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Devils Geologists Garden
The Geology of one of Arches National Park’s Showcases of Stone
by Allyson Mathis

Landscape ArchNot to imply anything about the virtue and good character of geologists*, but places in Utah with the word Devil in their name tend to be the type of places that geologists love. Instead of being sinister, these spots typically are fanciful places where bedrock is exposed and that have unusual and striking landforms.

Most of these sites in Utah are found in canyon country. In southeastern Utah alone, there is Devils Canyon, Devils Lane, Devils Pocket, Devils Monument, and two Devils Gardens.

Devils Garden in Arches National Park may be the best known of these devilish locales. Arches’ Devils Garden is a landscape dominated by rock: rock fins, towers and spires and with an impressive collection of natural arches, all colored in a beautiful spectrum from orangish red, to tan, yellow, and off white. The name allegedly originates from the red rock fins and spires looking like tongues of flames.

The Devils Garden area. Aerial photograph by Carsten Stegar. CC BY-SA 4.0 Deed.

Despite its name, Devils Garden entices people from all around the world to walk among and experience its rocks. It is one of the premier areas of Arches. Located at the end of the 18-mile park road, it offers a campground, a picnic area, and a network of trails. A hiker who walks the main trail and all the spur trails will cover 7.9 miles and visit seven natural arches. One of the highlights is Landscape Arch, the longest arch in North America. Its span reaches 306 feet and soars 88 feet above the ground, although the arch itself is thin, with the narrowest spot only six feet thick.

Although its moniker suggests a supernatural origin, Devils Garden is the result of earthly geologic events and forces that have sculpted all of canyon country. What makes Devils Garden different than other places near Moab is its unique combination of rock layers (formations to geologists), location on the edge of a major salt anticline (an upward fold formed by flowing salt), and prominent sets of fractures in the bedrock called joints. Together, these parameters have yielded a set of parallel fins (elongated rock ridges with nearly vertical sides). Because they are narrow and subject to further weathering and erosion along each side, fins are a frequent precursor to arch formation.

Devils Garden is located on the northeast side of the Salt Valley anticline where the rock layers have rolled over into the collapsed anticline. This folding created sets of parallel joints. Erosional along these joints formed the elongated rock ridges known as fins.

Two rock layers are exposed in Devils Garden. The main rock that makes the fins is the red-orange Entrada Sandstone, with the Moab Member (Curtis Formation) making a white cap on some of the taller features. The Entrada Sandstone is massive and able to form vertical and even overhanging slopes. But it is also weakly cemented by calcium carbonate, which can dissolve in rain and groundwater that is naturally slightly acidic. Both of these characteristics are essential to its role as the principle arch-forming rock layer in the park.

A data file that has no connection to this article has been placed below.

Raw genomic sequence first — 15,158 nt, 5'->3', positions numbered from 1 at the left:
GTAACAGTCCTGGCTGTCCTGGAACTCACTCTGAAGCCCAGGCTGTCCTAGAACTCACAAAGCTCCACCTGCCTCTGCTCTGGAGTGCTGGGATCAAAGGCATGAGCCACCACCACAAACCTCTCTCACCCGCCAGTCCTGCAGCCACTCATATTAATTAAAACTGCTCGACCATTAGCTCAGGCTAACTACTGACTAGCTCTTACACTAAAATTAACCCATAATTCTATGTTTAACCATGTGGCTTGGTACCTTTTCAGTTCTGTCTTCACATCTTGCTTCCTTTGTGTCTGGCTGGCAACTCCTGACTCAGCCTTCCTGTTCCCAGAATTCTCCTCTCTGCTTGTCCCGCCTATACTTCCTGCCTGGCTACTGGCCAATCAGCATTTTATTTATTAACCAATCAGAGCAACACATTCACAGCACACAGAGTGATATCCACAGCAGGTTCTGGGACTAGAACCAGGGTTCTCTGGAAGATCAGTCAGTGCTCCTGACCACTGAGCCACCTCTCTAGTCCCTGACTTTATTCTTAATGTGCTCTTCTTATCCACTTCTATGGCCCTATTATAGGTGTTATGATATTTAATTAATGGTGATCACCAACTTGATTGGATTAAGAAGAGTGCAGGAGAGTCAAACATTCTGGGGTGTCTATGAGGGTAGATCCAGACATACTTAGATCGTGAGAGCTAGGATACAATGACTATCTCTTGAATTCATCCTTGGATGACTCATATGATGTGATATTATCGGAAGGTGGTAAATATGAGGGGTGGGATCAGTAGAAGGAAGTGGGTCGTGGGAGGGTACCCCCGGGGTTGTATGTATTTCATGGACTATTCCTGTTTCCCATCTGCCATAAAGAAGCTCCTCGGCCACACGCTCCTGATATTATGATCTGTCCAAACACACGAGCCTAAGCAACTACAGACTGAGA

Devils Garden is just northeast of Salt Valley salt anticline, a geologic upwarping formed by salt flowage in the subsurface. This part of southeastern Utah is underlain by thick deposits of salt from an ancient hypersaline sea. Under the pressure of the overlying rock layers, salt can easily flow like a plastic or putty. When it nears the surface, groundwater dissolves the salt, causing the top part of the fold to collapse. Although salt flows ductilely, rocks like sandstone crack and fracture. The main set of these vertical fractures (joints) is nearly parallel to the axis of the salt anticline.

Jointing in the Entrada Sandstone and the Moab Member is particularly well developed along the northeastern limb of the Salt Valley anticline between the Fiery Furnace and Devils Garden. In this area, the rock layers have rolled over or warped into the valley formed by the collapsed salt anticline. The flexing above the roll over causes the joints to open up as the top part is stretched. This slight bit of stretching makes the joints an even better conduit for groundwater, enlarging them. Eventually, rock fins can be left standing between joints.

After a fin has formed, weathering and erosion continue to attack it from each side. It is thought that several different factors may contribute to the perforation of a fin to form a natural arch. Slight variations in the amount or composition of the cement holding the Entrada’s sand grains together, small lenses of softer rock types within a fin, or zones of fracture concentrations all may contribute, as well as areas where groundwater may preferentially flow or accumulate.

Once an arch forms, it will ultimately succumb to the same forces that formed it. Landscape Arch experienced a major rock fall in 1991. Wall Arch, which was nearby, completely collapsed in 2008.

These rock falls and arch collapses show the Devils Garden is an active geologic landscape. And with its stunning scenery, maybe instead it is a garden of earthly delights—and not just one for the geologists.

*Colorado must have a better opinion of its geologists as Garden of the Gods is a landscape of red rock pinnacles and spires a bit like Devils Garden.

A hiker on top of a fin on the way to Double O Arch.

A self-described “rock nerd,” Allyson Mathis is a geologist, informal geoscience educator and science writer living in Moab.
To learn more about Moab’s geology, visit the Geology Happenings archive online at
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